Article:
Measles outbreak on a cruise ship in the Western Mediterranean, February 2014, preliminary report
The central task force for the measles outbreak on a cruise ship in the western Mediterranean Sea has published a preliminary report as a rapid communication in Eurosurveillance.
MEASLES OUTBREAK ON A CRUISE SHIP IN THE WESTERN MEDITERRANEAN, FEBRUARY 2014, PRELIMINARY REPORT
By S Lanini, M R Capobianchi, V Puro, A Filia, M Del Manso, T Kärki, L Nicoletti, F Magurano, T Derrough, E Severi, S Bonfigli, F N Lauria, G Ippolito, L Vellucci, M G Pompa, the Central task force for the measles outbreak
The central task force for the measles outbreak on a cruise ship in the western Mediterranean Sea has published a preliminary report as a rapid communication in Eurosurveillance. Since 26 February, when the outbreak was first reported, 27 cases have been reported: 21 crew members, four passengers and for two cases the status was unknown. The ship can accommodate around 3,750 passengers and 1,000 crew members.
A measles outbreak on board a cruise ship is a significant public health event for several reasons: the large number of people with unknown vaccination status in a closed environment; the constant flow of passengers on and off the ship; and, limited medical facilities on the ship.
The article provides an epidemic description of the cases reported so far and describes the control measures taken to reduce the spread of the infection, including informing those embarking and disembarking the ship of the outbreak and the vaccination campaign with the MMR vaccine on board. Information on the outbreak and passenger lists have been shared with countries where exposed passengers originated from, in order to inform individuals of the potential risk. Of note, Austria set up a telephone hotline which identified one individual, after returning home from the ship, with measles.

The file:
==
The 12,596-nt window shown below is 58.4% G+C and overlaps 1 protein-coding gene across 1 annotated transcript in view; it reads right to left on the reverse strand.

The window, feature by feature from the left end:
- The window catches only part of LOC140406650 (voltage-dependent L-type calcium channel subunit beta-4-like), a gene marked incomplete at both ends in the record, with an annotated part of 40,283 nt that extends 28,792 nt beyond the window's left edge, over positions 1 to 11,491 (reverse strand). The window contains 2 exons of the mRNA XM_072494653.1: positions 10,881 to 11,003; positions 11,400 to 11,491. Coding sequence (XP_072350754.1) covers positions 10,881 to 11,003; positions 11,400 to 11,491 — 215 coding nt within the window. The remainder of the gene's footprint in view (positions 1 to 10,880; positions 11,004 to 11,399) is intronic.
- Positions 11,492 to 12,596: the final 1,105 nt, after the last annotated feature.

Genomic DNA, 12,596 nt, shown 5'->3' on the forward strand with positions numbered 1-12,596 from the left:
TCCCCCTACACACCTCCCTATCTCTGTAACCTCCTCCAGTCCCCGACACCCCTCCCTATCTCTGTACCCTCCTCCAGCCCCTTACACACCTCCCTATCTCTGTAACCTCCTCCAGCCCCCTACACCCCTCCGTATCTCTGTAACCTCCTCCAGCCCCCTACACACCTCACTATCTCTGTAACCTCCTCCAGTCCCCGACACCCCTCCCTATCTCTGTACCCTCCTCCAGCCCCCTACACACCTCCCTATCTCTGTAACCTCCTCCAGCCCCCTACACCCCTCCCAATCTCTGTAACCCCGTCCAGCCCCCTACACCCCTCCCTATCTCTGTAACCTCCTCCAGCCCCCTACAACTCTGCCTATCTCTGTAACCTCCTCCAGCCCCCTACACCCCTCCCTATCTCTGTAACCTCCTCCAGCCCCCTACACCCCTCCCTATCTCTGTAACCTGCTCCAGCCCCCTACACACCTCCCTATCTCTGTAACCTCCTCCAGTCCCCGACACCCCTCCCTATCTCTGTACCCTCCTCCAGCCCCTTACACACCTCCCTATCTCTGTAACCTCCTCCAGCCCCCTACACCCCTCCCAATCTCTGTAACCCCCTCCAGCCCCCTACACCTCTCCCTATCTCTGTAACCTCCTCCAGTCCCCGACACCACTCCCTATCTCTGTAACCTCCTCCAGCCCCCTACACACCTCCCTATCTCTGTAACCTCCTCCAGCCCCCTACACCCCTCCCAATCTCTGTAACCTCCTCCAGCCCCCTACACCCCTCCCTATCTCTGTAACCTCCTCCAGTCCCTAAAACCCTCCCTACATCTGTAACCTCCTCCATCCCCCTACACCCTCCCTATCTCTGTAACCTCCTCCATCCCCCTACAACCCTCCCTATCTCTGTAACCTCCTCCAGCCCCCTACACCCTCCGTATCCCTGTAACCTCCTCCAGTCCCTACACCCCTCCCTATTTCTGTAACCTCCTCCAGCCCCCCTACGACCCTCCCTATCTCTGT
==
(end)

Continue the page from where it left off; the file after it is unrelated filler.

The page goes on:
The preliminary report concludes that the “[isolation and control] measures seem to have been successful in controlling the circulation of the virus among the crew and this is indicated by the fact that since 27 February 2014 there have been no cases identified.” However, “[t]he limited number of cases [four] reported for passengers to date […] is likely to be due to underestimation. The average passenger time on board is about seven days which is usually not sufficient for a susceptible exposed patient infected to develop symptoms while still on board (range of 7 to 18 days from exposure to rash onset)”, highlighting the importance of active contact tracing of passengers.
ECDC is part of the central task force for the outbreak which is lead by the Ministry of Health in Italy and two of ECDC’s experts took part in a mission to support the central task force between 10 and 14 March.ECDC welcomes the rapid publication on the work of the task force and the insight it provides of response measures taken thus far.
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